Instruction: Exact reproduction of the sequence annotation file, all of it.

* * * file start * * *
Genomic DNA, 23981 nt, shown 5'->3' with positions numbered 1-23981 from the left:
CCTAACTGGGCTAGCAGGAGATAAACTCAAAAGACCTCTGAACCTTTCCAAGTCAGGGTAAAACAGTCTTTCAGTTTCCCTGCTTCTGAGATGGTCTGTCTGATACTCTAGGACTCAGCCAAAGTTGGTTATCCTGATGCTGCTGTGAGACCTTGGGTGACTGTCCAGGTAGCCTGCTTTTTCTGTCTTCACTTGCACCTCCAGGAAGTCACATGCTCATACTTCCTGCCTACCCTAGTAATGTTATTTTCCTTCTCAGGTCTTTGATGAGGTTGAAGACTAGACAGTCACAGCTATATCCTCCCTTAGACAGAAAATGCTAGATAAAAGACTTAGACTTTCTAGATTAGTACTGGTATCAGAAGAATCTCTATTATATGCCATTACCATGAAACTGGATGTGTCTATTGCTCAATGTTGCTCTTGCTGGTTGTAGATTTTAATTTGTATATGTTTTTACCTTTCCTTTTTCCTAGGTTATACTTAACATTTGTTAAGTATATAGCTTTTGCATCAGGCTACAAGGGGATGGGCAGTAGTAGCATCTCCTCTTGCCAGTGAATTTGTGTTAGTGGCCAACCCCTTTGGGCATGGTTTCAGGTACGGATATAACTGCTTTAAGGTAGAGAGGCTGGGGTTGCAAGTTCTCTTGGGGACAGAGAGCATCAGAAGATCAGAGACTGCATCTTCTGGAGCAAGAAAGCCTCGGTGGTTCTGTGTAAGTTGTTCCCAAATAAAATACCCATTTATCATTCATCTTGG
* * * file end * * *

Genomic DNA, 23981 nt, shown 5'->3' with positions numbered 1-23981 from the left:
CCTAACTGGGCTAGCAGGAGATAAACTCAAAAGACCTCTGAACCTTTCCAAGTCAGGGTAAAACAGTCTTTCAGTTTCCCTGCTTCTGAGATGGTCTGTCTGATACTCTAGGACTCAGCCAAAGTTGGTTATCCTGATGCTGCTGTGAGACCTTGGGTGACTGTCCAGGTAGCCTGCTTTTTCTGTCTTCACTTGCACCTCCAGGAAGTCACATGCTCATACTTCCTGCCTACCCTAGTAATGTTATTTTCCTTCTCAGGTCTTTGATGAGGTTGAAGACTAGACAGTCACAGCTATATCCTCCCTTAGACAGAAAATGCTAGATAAAAGACTTAGACTTTCTAGATTAGTACTGGTATCAGAAGAATCTCTATTATATGCCATTACCATGAAACTGGATGTGTCTATTGCTCAATGTTGCTCTTGCTGGTTGTAGATTTTAATTTGTATATGTTTTTACCTTTCCTTTTTCCTAGGTTATACTTAACATTTGTTAAGTATATAGCTTTTGCATCAGGCTACAAGGGGATGGGCAGTAGTAGCATCTCCTCTTGCCAGTGAATTTGTGTTAGTGGCCAACCCCTTTGGGCATGGTTTCAGGTACGGATATAACTGCTTTAAGGTAGAGAGGCTGGGGTTGCAAGTTCTCTTGGGGACAGAGAGCATCAGAAGATCAGAGACTGCATCTTCTGGAGCAAGAAAGCCTCGGTGGTTCTGTGTAAGTTGTTCCCAAATAAAATACCCATTTATCATTCATCTTGG